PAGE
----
Market Impact

SCT has been thriving mostly due to its sharp focus within underserved industries, process manufacturing being one. While being a traditionally well-run company (See Figure 2), SCT's process industry division has significantly repositioned and extended itself over the last year. When the company first entered the process manufacturing scene a few years ago, it provided only Adage, its flagship ERP suite. Through 1998 acquisition of Fygir Logistic Information Systems B.V., it subsequently became involved in supply-chain applications, and most recently developed and introduced e-business components.

Figure 2.

The company's major product introduction was the recent launch of its iProcess.sct solution, a business-to-business e-commerce suite designed to enable process manufacturers and distributors to leverage the Internet to strengthen existing supply-chain relationships and/or utilize new channels of distribution. iProcess.sct binds together SCT's Adage Supply Chain Execution software, the advanced planning features of the Fygir SCM suite and ecFoods' Internet Trading Exchange. SCT claims the tight integration of these components although each individual component can be deployed stand-alone as a point solution. The company cites a significant penetration within SAP's customer base in process industries, where its product complements traditionally strong SAP's back-office functionality.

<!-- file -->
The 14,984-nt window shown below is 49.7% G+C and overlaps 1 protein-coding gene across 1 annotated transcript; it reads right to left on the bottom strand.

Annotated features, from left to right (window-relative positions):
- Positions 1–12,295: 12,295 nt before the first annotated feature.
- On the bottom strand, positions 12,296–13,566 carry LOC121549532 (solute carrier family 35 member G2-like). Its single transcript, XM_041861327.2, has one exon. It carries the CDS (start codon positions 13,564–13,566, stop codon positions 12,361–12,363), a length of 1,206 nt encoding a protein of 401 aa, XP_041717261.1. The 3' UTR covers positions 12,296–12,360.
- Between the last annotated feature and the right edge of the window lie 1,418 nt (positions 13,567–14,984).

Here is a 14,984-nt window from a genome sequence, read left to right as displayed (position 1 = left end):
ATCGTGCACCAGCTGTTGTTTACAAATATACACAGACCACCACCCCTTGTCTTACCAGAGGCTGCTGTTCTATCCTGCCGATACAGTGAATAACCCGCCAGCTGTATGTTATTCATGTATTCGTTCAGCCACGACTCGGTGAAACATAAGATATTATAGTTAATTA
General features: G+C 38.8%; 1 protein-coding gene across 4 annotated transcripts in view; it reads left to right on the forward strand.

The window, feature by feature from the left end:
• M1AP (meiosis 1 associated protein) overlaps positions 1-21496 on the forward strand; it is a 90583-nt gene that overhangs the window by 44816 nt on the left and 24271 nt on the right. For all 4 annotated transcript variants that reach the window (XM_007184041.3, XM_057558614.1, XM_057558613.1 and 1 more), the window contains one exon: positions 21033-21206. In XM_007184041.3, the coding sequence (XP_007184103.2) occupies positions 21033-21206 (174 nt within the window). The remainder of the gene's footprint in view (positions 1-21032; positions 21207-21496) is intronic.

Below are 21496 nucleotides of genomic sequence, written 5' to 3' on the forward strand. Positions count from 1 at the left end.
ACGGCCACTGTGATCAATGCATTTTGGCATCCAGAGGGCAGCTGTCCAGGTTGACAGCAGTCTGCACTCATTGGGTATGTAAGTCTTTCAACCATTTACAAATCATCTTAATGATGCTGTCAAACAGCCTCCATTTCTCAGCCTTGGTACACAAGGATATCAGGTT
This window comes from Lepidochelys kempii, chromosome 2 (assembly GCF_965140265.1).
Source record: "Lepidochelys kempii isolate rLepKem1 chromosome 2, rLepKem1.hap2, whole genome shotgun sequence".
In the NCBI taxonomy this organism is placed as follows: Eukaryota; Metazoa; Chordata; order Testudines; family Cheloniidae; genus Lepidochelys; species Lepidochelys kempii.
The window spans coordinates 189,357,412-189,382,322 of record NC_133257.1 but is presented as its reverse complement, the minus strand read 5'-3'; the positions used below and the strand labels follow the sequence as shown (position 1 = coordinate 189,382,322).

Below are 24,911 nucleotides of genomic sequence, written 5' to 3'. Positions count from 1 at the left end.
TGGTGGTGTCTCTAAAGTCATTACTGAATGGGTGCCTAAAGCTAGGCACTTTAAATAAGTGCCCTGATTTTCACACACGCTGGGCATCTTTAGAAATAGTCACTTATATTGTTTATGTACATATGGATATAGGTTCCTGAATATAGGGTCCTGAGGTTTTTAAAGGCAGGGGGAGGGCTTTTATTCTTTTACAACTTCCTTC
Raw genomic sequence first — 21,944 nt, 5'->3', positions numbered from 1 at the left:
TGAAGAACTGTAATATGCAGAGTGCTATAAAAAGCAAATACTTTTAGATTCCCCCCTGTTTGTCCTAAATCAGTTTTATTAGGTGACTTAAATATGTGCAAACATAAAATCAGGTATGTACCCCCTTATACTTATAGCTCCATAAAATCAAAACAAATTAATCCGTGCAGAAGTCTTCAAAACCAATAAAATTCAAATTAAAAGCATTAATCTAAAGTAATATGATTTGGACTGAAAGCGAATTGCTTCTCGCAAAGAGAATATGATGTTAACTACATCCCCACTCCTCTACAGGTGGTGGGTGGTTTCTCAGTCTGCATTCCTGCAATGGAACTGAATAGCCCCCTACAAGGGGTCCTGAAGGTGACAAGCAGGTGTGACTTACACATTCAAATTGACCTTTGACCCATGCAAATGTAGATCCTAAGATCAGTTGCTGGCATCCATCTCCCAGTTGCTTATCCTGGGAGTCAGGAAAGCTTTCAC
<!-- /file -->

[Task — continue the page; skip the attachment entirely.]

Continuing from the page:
The flagship ERP product, Adage, serves as the transactional backbone for the iProcess.sct solution and its functionality is laid down from a business process perspective. It supports the following major business processes: Design to Deploy, Plan to Produce, Order to Cash, Procure to Pay, and Manage the Enterprise. Optimization is subsequently handled by Fygir, which consists of modules for advanced planning, advanced scheduling, and demand planning. It enables users to improve their supply chain management performance and make their manufacturing process more efficient by applying mathematical techniques to optimize the supply chain.